Publié par happy-diet mercredi 17 mars 2010


Syzygium aromaticum


The Myrtaceae family includes more than 1000 species of trees, shrubs and small trees of tropical regions.

The clove tree is a small to medium evergreen, a native of small volcanic islands of the Moluccas in Indonesia.
Cloves are known for a long time in China (he had to chew a clove when talking to the emperor) and the Mediterranean.

Imported into Europe in the Middle Ages, it was a terribly expensive spice, its geographical origin was hidden like cinnamon and nutmeg, it was not until the Portuguese colonization and then Holland for this spice is harvested and exported in large quantities to the Europe.

The clove tree is now grown industrially in Africa (Tanzania), Madagascar and Indonesia.
The buds are harvested by hand before opening and then dried, it is true cloves; flower stalks and leaves are also harvested and dried and usually distilled to obtain essential oil (see glossary) of clove and the essential oil of leaves.


Clove contains significant amounts of oil primarily for (15 to 20%), 16% water, tannins, a little starch and fibrous cellulose.
The flower stalk (stems):
5 to 6% oil
and leaves: 3 to 4%.
Clove oil (obtained by distillation) is very rich in eugenol (70 to 85%).
There are also other terpene compounds (see glossary) (approximately 10% caryophyllene), aliphatic, aromatic and heterocyclic.

The essential oil of clove is a powerful inhibitor of platelet aggregation (see glossary) (so it is an anti-inflammatory);
it is also a powerful antiseptic and gastrointestinal and uterine tonic, anti-neuralgic, local anesthetic and parasiticide (scabies).
It is a depressant of the central nervous system.

These properties are mainly due to eugenol known it is rapidly metabolized and excreted, and not considered carcinogenic. It may be present in food to a concentration of 1500ppm.

Clove is widely used as culinary spice, it is an ingredient of curry flavor sauces, meats and some pastries.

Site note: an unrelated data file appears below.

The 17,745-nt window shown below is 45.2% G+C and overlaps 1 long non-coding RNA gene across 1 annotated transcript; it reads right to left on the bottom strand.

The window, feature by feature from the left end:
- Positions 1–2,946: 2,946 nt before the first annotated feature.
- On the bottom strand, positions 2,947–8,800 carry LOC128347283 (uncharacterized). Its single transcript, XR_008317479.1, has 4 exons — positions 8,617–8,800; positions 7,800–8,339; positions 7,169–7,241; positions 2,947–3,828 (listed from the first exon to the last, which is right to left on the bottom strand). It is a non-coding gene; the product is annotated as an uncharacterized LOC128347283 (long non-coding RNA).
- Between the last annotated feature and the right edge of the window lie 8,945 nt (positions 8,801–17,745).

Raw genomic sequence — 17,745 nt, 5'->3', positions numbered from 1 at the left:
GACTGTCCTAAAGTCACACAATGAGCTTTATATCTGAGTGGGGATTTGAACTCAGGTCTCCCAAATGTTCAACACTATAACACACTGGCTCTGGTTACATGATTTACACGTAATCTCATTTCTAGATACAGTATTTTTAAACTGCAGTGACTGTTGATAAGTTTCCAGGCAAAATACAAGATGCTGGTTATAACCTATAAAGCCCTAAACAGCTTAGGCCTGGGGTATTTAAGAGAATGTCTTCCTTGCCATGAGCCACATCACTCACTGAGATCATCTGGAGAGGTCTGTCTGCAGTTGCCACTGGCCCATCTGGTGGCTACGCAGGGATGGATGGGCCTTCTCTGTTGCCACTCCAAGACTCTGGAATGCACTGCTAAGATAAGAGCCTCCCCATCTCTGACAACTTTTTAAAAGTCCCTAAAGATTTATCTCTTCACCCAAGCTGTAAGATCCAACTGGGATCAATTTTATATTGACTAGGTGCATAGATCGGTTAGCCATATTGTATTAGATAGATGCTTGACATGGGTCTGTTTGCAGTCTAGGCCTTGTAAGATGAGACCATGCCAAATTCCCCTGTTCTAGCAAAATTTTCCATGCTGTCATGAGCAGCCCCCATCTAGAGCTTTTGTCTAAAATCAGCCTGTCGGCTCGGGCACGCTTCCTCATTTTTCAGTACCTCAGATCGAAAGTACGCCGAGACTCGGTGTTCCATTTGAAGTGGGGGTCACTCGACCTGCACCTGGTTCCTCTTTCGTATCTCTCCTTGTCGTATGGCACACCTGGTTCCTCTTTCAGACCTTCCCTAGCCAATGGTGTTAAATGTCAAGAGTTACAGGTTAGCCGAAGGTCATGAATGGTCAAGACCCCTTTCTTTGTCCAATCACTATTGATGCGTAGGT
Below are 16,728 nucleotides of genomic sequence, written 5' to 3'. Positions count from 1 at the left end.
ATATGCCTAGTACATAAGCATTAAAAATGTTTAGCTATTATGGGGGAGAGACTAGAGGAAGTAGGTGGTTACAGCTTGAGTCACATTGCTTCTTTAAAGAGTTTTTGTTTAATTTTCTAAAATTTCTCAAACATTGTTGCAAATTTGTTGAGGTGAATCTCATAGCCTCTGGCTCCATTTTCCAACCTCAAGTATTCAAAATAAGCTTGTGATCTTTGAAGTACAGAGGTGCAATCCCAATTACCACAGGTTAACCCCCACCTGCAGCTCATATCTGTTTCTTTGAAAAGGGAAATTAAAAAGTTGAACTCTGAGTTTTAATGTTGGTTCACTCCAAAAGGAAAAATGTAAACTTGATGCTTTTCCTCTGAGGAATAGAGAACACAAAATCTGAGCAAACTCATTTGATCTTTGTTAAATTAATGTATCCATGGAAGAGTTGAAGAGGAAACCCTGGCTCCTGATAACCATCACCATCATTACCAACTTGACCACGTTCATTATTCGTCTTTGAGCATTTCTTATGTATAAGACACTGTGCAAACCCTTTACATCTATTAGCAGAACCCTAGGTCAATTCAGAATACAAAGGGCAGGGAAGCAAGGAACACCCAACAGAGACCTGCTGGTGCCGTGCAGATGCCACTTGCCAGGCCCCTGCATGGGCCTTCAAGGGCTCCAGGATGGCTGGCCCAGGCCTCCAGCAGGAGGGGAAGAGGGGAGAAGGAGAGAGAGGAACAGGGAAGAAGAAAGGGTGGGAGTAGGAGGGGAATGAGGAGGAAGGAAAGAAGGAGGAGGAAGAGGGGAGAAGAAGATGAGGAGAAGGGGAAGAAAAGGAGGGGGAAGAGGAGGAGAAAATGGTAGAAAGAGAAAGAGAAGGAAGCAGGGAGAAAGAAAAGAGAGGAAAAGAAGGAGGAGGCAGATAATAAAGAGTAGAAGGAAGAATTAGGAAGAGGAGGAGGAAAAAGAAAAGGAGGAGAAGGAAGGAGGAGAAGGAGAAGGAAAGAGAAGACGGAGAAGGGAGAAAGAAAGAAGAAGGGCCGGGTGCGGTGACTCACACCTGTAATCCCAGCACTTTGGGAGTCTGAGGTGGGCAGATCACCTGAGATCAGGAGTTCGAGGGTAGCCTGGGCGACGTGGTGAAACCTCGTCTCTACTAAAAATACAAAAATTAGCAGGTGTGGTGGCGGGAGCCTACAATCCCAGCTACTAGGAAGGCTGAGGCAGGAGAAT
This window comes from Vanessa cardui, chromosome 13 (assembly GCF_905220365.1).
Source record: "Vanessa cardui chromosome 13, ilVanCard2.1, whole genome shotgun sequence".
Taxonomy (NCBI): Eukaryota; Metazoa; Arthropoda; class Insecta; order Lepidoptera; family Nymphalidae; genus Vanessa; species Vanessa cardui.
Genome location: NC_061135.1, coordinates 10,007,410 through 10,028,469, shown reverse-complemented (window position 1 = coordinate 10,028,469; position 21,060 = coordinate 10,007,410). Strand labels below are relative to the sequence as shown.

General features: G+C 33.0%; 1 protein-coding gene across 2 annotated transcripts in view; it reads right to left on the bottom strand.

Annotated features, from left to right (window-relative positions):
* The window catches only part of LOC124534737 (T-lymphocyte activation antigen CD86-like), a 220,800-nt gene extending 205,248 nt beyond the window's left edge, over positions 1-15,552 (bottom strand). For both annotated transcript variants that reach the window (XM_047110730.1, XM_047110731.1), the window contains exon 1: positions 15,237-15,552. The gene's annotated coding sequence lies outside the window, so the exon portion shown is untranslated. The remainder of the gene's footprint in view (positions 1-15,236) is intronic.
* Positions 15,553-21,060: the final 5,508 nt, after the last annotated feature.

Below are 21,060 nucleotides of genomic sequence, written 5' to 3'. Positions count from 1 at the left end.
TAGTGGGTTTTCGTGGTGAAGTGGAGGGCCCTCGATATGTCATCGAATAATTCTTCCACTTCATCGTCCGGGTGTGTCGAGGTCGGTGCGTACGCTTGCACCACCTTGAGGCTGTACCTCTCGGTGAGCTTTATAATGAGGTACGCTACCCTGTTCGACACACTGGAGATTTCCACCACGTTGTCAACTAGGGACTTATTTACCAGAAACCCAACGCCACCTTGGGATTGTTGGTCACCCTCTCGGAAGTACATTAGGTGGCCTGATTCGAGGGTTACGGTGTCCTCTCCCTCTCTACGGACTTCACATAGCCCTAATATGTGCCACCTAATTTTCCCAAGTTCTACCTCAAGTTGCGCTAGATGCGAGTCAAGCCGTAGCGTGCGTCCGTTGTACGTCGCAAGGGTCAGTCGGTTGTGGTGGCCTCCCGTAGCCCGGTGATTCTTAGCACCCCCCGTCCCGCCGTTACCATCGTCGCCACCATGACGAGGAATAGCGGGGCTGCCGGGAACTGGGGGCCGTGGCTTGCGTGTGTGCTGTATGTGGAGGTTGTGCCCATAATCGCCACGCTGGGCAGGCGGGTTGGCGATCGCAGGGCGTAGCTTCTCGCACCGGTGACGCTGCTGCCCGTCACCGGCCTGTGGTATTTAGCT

In Indonesia, we mix in tobacco (60% tobacco, 40% clove) cigarettes in "kretek".

Worldwide, it is chewed to improve breath and prevent dental infections.

For years, eugenol and eugenol dressing (eugénate) were used by dentists in intracanal medication and temporary obliteration, but since other more effective products have replaced.

In Aromatherapy, essential oil of clove alone or in combination is antibacterial, especially urinary tract infections (cystitis, kidney stones) and the gastrointestinal tract (colitis);
Example: 1g ET cloves in 125 ml of alcohol at 60 degrees, 30 to 50 drops per day.

Herbal medicines containing cloves are used to treat small wounds are analgesics, anti-inflammatory and antibacterial: dental pain, gingivitis, tonsillitis.

In Asia and in many tropical countries, it relieves toothache by applying on the aching tooth or a nail crushed some cotton soaked in oil of cloves.

Herbal Medicine

Two other trees of the family Myrtaceae are potentially interesting in phytotherapy.
Pimenta racemosa, native to the Caribbean, "logwood".
Pimenta dioica, native to the Caribbean and Central America, "all spices".

The leaves of logwood are distilled in the presence of rum, we obtain the "Bay Rum" is a soothing, antiseptic used mainly in perfumery.

The wood of India is also a culinary spice (flat fish), the infusion of leaves is digestive, carminative and soothing.

The "all spices", which combines the aromas of cinnamon, cloves and nutmeg, was mainly for food but has stimulant properties and digestive carminative.
The extracted oil is used in perfumery.
The essential oils of these plants contain many Eugenol (80% for P. dioica, 50% for P. racemosa) and other compounds: chavicol, octenol, cineole, which give them their special aroma, can therefore used for the same indications that the cloves.

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